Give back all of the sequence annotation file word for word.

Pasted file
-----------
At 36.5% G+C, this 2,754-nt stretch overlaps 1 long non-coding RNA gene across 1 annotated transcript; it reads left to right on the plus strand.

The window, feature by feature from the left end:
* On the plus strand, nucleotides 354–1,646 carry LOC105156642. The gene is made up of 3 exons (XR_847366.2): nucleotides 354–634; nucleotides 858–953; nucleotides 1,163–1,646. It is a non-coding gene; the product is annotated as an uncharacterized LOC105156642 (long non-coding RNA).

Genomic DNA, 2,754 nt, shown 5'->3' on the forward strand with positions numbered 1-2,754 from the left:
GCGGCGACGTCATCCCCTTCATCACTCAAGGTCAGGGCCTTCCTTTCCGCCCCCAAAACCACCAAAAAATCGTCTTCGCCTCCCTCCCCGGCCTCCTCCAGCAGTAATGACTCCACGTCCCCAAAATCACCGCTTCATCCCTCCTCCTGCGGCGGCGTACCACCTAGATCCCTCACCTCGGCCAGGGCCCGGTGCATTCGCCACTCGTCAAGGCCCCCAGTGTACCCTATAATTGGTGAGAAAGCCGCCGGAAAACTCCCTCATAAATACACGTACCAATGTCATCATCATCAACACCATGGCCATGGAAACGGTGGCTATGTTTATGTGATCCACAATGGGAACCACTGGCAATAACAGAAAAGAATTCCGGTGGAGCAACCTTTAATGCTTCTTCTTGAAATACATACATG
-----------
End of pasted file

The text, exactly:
At 36.5% G+C, this 2,754-nt stretch overlaps 1 long non-coding RNA gene across 1 annotated transcript; it reads left to right on the plus strand.

The window, feature by feature from the left end:
* On the plus strand, nucleotides 354–1,646 carry LOC105156642. The gene is made up of 3 exons (XR_847366.2): nucleotides 354–634; nucleotides 858–953; nucleotides 1,163–1,646. It is a non-coding gene; the product is annotated as an uncharacterized LOC105156642 (long non-coding RNA).

Genomic DNA, 2,754 nt, shown 5'->3' on the forward strand with positions numbered 1-2,754 from the left:
GCGGCGACGTCATCCCCTTCATCACTCAAGGTCAGGGCCTTCCTTTCCGCCCCCAAAACCACCAAAAAATCGTCTTCGCCTCCCTCCCCGGCCTCCTCCAGCAGTAATGACTCCACGTCCCCAAAATCACCGCTTCATCCCTCCTCCTGCGGCGGCGTACCACCTAGATCCCTCACCTCGGCCAGGGCCCGGTGCATTCGCCACTCGTCAAGGCCCCCAGTGTACCCTATAATTGGTGAGAAAGCCGCCGGAAAACTCCCTCATAAATACACGTACCAATGTCATCATCATCAACACCATGGCCATGGAAACGGTGGCTATGTTTATGTGATCCACAATGGGAACCACTGGCAATAACAGAAAAGAATTCCGGTGGAGCAACCTTTAATGCTTCTTCTTGAAATACATACATG